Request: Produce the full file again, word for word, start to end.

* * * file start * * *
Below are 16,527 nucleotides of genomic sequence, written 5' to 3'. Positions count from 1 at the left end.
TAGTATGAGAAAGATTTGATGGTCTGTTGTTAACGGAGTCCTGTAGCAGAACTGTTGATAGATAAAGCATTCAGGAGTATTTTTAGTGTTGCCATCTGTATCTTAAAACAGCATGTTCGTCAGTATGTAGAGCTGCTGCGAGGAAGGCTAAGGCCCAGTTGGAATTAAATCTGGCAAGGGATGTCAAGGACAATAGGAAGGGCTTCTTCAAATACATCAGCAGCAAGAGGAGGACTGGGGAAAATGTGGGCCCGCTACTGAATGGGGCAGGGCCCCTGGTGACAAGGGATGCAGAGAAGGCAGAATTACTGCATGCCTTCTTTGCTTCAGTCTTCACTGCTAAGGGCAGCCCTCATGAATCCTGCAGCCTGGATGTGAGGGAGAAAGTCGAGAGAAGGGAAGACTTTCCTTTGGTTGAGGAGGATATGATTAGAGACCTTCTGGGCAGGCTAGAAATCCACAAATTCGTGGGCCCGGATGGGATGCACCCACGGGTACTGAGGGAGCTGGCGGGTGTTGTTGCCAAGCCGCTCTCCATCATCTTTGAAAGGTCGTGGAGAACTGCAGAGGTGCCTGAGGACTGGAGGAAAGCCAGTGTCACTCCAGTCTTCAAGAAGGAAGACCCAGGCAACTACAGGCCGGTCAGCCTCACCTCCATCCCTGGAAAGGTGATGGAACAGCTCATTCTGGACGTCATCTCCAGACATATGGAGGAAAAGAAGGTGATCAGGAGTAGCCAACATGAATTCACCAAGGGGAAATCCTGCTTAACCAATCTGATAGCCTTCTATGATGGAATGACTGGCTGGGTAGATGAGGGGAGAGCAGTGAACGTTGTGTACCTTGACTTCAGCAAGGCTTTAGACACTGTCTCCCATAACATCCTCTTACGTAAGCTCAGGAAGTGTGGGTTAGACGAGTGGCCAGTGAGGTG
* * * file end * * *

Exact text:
Below are 16,527 nucleotides of genomic sequence, written 5' to 3'. Positions count from 1 at the left end.
TAGTATGAGAAAGATTTGATGGTCTGTTGTTAACGGAGTCCTGTAGCAGAACTGTTGATAGATAAAGCATTCAGGAGTATTTTTAGTGTTGCCATCTGTATCTTAAAACAGCATGTTCGTCAGTATGTAGAGCTGCTGCGAGGAAGGCTAAGGCCCAGTTGGAATTAAATCTGGCAAGGGATGTCAAGGACAATAGGAAGGGCTTCTTCAAATACATCAGCAGCAAGAGGAGGACTGGGGAAAATGTGGGCCCGCTACTGAATGGGGCAGGGCCCCTGGTGACAAGGGATGCAGAGAAGGCAGAATTACTGCATGCCTTCTTTGCTTCAGTCTTCACTGCTAAGGGCAGCCCTCATGAATCCTGCAGCCTGGATGTGAGGGAGAAAGTCGAGAGAAGGGAAGACTTTCCTTTGGTTGAGGAGGATATGATTAGAGACCTTCTGGGCAGGCTAGAAATCCACAAATTCGTGGGCCCGGATGGGATGCACCCACGGGTACTGAGGGAGCTGGCGGGTGTTGTTGCCAAGCCGCTCTCCATCATCTTTGAAAGGTCGTGGAGAACTGCAGAGGTGCCTGAGGACTGGAGGAAAGCCAGTGTCACTCCAGTCTTCAAGAAGGAAGACCCAGGCAACTACAGGCCGGTCAGCCTCACCTCCATCCCTGGAAAGGTGATGGAACAGCTCATTCTGGACGTCATCTCCAGACATATGGAGGAAAAGAAGGTGATCAGGAGTAGCCAACATGAATTCACCAAGGGGAAATCCTGCTTAACCAATCTGATAGCCTTCTATGATGGAATGACTGGCTGGGTAGATGAGGGGAGAGCAGTGAACGTTGTGTACCTTGACTTCAGCAAGGCTTTAGACACTGTCTCCCATAACATCCTCTTACGTAAGCTCAGGAAGTGTGGGTTAGACGAGTGGCCAGTGAGGTG